Global warming and rising ocean levels were a problem the ancient Romans might have dealt with to a degree. They were a few shades closer to the last ice age and didn't build as frequently as the 'strip malls' which go up here in the modern US every day. I worry about water levels in Venice destroying great architecture and history whenever I go to Italy.
Modern handwringing about the loss of ice caps and glaciers prompted me to think about the situation.
People say 'global warming' but really the only observable phenomenon I see are less ice and some upper atmospheric changes. Since my 'junk science' thinking can't come up with anything at the moment for the upper atmosphere, indulge me my ramblings about ice today...
When fresh water is floating around in salt water, what is the actual mechanism for melting scientifically speaking? Well if you are like most people and said a rise in temperature, then you are partially correct, on the surface. But consider that the ice is floating in near freezing cold salt water, which is actually colder than freshwater ice (back in ancient times, they say the Romans made ice cream with salt water to make things even colder).
And, there is no shortage of volume of that colder-than-ice salt water compared to the thin ice crust. Even large glaciers are not nearly as tall as the depths of the Arctic Ocean, right?
So I understand the melting of freshwater ice in salt water to be related to the edges (of the ice that is). The salt particles contaminate the freshwater ice and lower its freezing point, which if the temperature is just under freshwater freezing, the freshwater ice melts away. The ice on the caps is replenished with weather systems (dropping fresh water rain, aka 'snow'), but maybe that's not enough? What if there are other particles (air delivered chemicals or residue) which lower the freezing point of the polar ice like salt does?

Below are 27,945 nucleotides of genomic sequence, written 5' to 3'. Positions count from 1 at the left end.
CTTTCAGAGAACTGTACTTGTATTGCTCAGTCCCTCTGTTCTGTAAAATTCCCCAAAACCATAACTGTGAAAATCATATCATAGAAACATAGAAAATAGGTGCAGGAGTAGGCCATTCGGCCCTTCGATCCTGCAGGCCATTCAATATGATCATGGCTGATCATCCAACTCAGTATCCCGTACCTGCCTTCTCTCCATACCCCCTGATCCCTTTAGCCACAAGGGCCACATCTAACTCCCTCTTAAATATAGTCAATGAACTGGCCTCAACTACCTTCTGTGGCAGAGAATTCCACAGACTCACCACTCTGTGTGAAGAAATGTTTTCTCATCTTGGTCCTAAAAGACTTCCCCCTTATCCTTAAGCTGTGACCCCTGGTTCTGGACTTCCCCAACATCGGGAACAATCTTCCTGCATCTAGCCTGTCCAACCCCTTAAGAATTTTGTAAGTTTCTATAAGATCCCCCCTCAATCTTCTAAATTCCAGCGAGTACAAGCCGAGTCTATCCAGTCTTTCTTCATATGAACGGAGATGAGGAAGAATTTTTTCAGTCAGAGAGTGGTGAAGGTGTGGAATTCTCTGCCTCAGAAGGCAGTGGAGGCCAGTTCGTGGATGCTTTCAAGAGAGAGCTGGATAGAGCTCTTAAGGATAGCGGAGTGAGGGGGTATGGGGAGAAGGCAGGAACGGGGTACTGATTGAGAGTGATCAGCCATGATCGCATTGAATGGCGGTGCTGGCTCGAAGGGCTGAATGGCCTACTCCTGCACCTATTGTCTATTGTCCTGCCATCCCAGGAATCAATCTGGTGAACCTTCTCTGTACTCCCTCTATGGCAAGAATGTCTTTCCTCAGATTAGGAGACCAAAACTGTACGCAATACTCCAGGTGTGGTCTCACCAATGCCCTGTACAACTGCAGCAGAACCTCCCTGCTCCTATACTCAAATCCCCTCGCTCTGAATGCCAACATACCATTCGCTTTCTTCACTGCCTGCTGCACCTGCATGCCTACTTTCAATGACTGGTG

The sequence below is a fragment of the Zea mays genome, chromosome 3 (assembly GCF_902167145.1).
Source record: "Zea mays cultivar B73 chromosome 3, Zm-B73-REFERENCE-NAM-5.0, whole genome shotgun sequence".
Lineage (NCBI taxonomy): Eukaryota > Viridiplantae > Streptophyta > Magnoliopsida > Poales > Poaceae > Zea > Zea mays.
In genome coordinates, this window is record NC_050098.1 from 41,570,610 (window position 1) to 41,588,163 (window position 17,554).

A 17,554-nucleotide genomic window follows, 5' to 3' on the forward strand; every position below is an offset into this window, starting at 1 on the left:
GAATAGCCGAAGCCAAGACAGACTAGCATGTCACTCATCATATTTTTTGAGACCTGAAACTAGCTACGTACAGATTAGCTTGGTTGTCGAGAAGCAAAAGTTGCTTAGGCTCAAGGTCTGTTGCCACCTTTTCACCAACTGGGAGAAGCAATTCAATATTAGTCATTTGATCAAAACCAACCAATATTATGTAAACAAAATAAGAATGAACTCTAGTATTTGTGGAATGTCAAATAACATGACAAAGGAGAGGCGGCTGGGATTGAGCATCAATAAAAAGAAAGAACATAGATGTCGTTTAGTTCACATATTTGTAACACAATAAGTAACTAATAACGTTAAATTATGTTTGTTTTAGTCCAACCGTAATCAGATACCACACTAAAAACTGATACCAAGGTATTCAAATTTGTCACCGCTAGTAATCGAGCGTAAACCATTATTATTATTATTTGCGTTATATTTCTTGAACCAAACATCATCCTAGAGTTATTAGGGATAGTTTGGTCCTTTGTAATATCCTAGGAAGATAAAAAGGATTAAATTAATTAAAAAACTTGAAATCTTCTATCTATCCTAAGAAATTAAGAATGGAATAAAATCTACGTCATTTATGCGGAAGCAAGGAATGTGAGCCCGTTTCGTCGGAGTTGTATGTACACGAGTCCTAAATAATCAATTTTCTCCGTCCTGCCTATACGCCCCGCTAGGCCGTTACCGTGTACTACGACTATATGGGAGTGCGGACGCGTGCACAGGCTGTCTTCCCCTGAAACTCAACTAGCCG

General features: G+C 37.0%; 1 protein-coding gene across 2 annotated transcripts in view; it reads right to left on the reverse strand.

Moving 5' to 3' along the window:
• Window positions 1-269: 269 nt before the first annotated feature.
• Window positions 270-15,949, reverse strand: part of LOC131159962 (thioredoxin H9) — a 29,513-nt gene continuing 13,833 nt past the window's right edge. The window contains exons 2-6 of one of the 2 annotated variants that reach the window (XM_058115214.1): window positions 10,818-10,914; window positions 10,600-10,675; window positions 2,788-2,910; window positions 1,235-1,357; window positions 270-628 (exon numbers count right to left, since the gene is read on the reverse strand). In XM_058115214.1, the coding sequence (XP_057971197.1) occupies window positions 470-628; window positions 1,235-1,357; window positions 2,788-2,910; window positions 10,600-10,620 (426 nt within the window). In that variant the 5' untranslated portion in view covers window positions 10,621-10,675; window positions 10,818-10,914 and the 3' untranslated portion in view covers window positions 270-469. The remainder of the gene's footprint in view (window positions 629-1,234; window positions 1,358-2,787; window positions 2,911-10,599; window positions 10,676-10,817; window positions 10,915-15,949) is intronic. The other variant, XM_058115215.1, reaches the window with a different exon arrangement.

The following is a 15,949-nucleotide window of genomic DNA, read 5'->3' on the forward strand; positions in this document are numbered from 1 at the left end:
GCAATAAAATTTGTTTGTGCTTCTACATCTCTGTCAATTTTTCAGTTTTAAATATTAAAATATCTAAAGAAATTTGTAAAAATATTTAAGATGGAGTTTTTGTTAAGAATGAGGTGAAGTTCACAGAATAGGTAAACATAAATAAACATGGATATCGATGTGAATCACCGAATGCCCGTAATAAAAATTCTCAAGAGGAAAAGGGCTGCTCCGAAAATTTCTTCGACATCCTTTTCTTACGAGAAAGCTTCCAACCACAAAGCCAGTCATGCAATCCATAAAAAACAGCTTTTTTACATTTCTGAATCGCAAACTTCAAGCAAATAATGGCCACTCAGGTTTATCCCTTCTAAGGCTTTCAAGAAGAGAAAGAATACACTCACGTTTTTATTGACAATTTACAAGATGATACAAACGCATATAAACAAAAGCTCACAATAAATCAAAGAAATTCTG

My half-baked solution to all this would be create enormous desalinization / filtration plants at the poles to remove contaminants; a kind of 'Santa's Workshop' of fresh water. The fresh water would then be pumped onto remaining polar ice where it could refreeze because it is still colder than freezing in those places.
To do this on such a large scale to affect ocean levels would require enormous power, and nuclear fission springs to mind. Of course, that generates large amounts of heat which could be counter productive unless it was used really really efficiently. Does anyone have a cheap limitless power source that operates at low temperatures to be used in this project? Will you give that to me for free?
The Week in Review
17 hours ago